More on my transition from using MySQL to Postgres. I ran into an issue the first time I tried to have a field update the timestamp when the row is changed. In MySQL, this is pretty straight forward. Below is how having an updated_at field is handled in MySQL, and the Postgres equivalent.
MySQL has an “ON UPDATE CURRENT_TIMESTAMP” that can be applied to a timestamp field. It restricts this type to a single field on a table (prior to MyQSL 5.6.5), but it can be used in the create table statement or you can alter a field to use it post create. As of MySQL 5.6.5, you can have more than one timestamp field type, and can reference “CURRENT_TIMESTAMP” more than once.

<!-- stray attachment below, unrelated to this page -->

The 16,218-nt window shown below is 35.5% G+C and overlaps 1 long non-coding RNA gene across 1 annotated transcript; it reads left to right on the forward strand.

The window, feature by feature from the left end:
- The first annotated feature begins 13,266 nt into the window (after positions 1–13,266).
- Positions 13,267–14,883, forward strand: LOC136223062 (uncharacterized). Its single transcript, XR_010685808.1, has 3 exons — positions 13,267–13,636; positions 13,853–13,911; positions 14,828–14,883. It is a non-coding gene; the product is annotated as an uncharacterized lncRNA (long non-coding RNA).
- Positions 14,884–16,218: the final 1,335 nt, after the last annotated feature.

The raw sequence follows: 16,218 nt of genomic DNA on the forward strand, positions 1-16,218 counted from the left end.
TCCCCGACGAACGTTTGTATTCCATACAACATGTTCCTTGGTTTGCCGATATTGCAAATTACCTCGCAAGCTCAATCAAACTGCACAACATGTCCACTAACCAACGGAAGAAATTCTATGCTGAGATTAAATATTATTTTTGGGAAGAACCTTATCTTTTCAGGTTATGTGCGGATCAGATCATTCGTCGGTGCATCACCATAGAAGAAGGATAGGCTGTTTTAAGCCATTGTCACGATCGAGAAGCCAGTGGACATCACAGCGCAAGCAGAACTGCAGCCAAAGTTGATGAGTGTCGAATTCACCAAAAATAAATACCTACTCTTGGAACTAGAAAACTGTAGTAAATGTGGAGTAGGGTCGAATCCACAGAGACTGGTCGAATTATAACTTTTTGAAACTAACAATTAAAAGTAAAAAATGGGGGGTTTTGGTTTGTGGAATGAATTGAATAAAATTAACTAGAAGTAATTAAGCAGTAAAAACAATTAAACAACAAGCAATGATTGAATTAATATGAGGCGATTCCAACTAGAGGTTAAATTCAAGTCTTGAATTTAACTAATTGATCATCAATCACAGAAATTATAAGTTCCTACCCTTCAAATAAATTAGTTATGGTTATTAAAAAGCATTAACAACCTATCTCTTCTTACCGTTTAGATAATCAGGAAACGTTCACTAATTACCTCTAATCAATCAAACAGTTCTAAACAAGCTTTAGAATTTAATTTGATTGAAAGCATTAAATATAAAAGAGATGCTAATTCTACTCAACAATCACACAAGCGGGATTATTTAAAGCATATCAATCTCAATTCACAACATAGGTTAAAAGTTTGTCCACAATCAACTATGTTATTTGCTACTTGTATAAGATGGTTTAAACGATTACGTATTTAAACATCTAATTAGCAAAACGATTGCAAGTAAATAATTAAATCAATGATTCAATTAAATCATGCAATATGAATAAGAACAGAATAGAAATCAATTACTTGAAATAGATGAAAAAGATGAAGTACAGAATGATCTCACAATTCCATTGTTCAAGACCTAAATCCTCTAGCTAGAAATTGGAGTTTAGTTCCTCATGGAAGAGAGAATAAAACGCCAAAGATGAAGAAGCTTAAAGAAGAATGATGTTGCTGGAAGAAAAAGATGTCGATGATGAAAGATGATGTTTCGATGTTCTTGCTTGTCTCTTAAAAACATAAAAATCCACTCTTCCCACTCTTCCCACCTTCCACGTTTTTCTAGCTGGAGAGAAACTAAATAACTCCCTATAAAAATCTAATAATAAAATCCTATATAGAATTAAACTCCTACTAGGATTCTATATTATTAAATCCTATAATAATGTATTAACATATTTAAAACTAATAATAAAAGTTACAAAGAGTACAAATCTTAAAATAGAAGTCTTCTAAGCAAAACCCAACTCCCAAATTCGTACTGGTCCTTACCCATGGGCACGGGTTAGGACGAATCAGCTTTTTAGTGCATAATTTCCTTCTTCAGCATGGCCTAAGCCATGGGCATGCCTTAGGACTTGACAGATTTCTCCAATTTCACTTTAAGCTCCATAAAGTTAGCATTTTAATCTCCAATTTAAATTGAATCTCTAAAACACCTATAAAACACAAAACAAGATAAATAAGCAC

Postgres does not have an equivalent to the “on update”, so you must create a trigger to handle it. The default current_timestamp can still be set based on the table creation.